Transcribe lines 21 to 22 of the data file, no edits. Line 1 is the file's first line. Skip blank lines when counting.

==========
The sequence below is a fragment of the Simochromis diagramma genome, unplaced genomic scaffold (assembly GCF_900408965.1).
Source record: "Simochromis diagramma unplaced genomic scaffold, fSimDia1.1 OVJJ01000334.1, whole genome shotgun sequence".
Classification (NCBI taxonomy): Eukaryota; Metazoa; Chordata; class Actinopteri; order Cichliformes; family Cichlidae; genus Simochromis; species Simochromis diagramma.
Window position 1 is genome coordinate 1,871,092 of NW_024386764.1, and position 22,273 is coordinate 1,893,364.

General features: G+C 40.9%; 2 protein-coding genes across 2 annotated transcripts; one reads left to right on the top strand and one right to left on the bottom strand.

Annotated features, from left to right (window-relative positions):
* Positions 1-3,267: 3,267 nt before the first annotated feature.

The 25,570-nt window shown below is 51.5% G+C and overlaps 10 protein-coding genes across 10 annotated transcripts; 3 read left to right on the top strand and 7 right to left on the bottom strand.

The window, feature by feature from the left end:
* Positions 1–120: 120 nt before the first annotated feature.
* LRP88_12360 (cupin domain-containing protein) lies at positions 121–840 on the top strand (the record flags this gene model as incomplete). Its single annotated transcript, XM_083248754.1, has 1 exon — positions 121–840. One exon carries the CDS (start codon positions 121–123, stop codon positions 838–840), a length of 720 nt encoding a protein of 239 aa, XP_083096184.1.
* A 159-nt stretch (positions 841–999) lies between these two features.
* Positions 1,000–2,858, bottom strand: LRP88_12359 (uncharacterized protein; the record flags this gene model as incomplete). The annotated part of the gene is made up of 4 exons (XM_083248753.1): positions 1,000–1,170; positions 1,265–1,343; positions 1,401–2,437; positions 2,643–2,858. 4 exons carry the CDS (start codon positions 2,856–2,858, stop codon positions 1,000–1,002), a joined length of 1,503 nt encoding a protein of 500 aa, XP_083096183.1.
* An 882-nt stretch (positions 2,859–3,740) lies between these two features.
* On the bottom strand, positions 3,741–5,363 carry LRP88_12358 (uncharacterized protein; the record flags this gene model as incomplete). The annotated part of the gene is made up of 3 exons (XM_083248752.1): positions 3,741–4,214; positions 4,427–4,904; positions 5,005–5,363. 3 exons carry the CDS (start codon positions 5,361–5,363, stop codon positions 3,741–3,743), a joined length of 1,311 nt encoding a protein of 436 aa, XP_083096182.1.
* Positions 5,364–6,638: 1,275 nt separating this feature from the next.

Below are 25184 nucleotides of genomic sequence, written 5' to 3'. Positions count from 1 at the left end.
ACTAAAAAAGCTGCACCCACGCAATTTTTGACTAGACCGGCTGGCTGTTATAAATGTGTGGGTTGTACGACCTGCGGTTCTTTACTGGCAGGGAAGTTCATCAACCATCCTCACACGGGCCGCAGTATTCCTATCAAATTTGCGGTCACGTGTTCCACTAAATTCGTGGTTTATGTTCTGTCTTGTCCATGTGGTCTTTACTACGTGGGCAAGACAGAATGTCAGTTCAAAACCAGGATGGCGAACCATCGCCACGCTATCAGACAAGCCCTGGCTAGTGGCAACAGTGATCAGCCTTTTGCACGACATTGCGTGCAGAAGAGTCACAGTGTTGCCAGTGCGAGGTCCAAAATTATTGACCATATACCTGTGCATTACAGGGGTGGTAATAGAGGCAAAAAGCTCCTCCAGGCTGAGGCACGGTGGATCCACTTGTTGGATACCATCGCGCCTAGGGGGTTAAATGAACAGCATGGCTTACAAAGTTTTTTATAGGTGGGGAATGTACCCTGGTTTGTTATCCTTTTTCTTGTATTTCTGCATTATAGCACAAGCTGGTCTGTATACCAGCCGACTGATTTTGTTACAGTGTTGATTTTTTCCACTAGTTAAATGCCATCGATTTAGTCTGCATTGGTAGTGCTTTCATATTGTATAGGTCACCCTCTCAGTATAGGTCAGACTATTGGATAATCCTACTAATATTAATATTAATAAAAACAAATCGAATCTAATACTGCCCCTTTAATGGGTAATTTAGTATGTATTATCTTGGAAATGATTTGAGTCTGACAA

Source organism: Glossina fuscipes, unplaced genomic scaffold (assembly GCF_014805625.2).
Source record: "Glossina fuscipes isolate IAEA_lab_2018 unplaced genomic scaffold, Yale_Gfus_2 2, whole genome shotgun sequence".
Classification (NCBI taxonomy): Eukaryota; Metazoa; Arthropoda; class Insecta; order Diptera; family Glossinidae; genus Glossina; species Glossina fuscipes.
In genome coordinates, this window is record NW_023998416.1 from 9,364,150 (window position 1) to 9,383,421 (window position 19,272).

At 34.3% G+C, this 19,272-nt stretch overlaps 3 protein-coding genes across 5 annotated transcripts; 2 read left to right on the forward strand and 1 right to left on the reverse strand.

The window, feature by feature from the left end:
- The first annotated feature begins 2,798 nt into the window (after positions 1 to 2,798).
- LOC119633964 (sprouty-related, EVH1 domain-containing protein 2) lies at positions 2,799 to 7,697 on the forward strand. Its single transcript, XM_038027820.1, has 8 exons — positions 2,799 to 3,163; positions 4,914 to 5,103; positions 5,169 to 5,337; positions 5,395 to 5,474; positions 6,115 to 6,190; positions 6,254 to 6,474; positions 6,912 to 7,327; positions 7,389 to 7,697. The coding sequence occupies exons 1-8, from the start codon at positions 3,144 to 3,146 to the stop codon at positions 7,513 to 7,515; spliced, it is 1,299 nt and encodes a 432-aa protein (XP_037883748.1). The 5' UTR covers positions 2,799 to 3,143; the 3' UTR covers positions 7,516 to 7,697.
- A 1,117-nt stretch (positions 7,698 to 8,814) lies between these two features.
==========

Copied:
Classification (NCBI taxonomy): Eukaryota; Metazoa; Arthropoda; class Insecta; order Diptera; family Glossinidae; genus Glossina; species Glossina fuscipes.
In genome coordinates, this window is record NW_023998416.1 from 9,364,150 (window position 1) to 9,383,421 (window position 19,272).